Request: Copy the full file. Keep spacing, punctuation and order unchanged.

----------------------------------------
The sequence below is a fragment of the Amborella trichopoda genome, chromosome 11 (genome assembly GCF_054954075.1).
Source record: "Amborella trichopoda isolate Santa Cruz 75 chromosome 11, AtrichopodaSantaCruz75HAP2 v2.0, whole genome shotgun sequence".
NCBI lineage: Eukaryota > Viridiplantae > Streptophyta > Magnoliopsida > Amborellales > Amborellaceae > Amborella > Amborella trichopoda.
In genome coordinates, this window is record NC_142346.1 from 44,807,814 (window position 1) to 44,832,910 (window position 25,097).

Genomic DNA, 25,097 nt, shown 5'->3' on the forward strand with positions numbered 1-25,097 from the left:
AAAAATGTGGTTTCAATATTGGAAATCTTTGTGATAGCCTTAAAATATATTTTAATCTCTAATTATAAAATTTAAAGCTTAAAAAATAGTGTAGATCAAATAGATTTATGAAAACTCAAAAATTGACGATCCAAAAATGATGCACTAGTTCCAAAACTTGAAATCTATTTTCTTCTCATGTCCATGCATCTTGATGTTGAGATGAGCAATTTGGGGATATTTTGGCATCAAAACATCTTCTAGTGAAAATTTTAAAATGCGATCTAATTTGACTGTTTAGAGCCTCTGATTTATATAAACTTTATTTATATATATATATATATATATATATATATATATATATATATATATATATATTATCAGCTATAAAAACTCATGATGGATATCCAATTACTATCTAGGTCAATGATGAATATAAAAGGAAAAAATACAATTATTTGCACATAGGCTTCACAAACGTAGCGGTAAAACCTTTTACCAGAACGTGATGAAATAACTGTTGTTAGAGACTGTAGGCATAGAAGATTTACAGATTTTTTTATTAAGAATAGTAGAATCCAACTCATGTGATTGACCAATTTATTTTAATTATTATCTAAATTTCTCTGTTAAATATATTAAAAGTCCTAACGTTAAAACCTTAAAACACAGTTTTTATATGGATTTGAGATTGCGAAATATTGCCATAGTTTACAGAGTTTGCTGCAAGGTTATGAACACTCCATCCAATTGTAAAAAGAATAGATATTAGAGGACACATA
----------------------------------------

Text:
The sequence below is a fragment of the Amborella trichopoda genome, chromosome 11 (genome assembly GCF_054954075.1).
Source record: "Amborella trichopoda isolate Santa Cruz 75 chromosome 11, AtrichopodaSantaCruz75HAP2 v2.0, whole genome shotgun sequence".
NCBI lineage: Eukaryota > Viridiplantae > Streptophyta > Magnoliopsida > Amborellales > Amborellaceae > Amborella > Amborella trichopoda.
In genome coordinates, this window is record NC_142346.1 from 44,807,814 (window position 1) to 44,832,910 (window position 25,097).

Genomic DNA, 25,097 nt, shown 5'->3' on the forward strand with positions numbered 1-25,097 from the left:
AAAAATGTGGTTTCAATATTGGAAATCTTTGTGATAGCCTTAAAATATATTTTAATCTCTAATTATAAAATTTAAAGCTTAAAAAATAGTGTAGATCAAATAGATTTATGAAAACTCAAAAATTGACGATCCAAAAATGATGCACTAGTTCCAAAACTTGAAATCTATTTTCTTCTCATGTCCATGCATCTTGATGTTGAGATGAGCAATTTGGGGATATTTTGGCATCAAAACATCTTCTAGTGAAAATTTTAAAATGCGATCTAATTTGACTGTTTAGAGCCTCTGATTTATATAAACTTTATTTATATATATATATATATATATATATATATATATATATATATATATATATATTATCAGCTATAAAAACTCATGATGGATATCCAATTACTATCTAGGTCAATGATGAATATAAAAGGAAAAAATACAATTATTTGCACATAGGCTTCACAAACGTAGCGGTAAAACCTTTTACCAGAACGTGATGAAATAACTGTTGTTAGAGACTGTAGGCATAGAAGATTTACAGATTTTTTTATTAAGAATAGTAGAATCCAACTCATGTGATTGACCAATTTATTTTAATTATTATCTAAATTTCTCTGTTAAATATATTAAAAGTCCTAACGTTAAAACCTTAAAACACAGTTTTTATATGGATTTGAGATTGCGAAATATTGCCATAGTTTACAGAGTTTGCTGCAAGGTTATGAACACTCCATCCAATTGTAAAAAGAATAGATATTAGAGGACACATA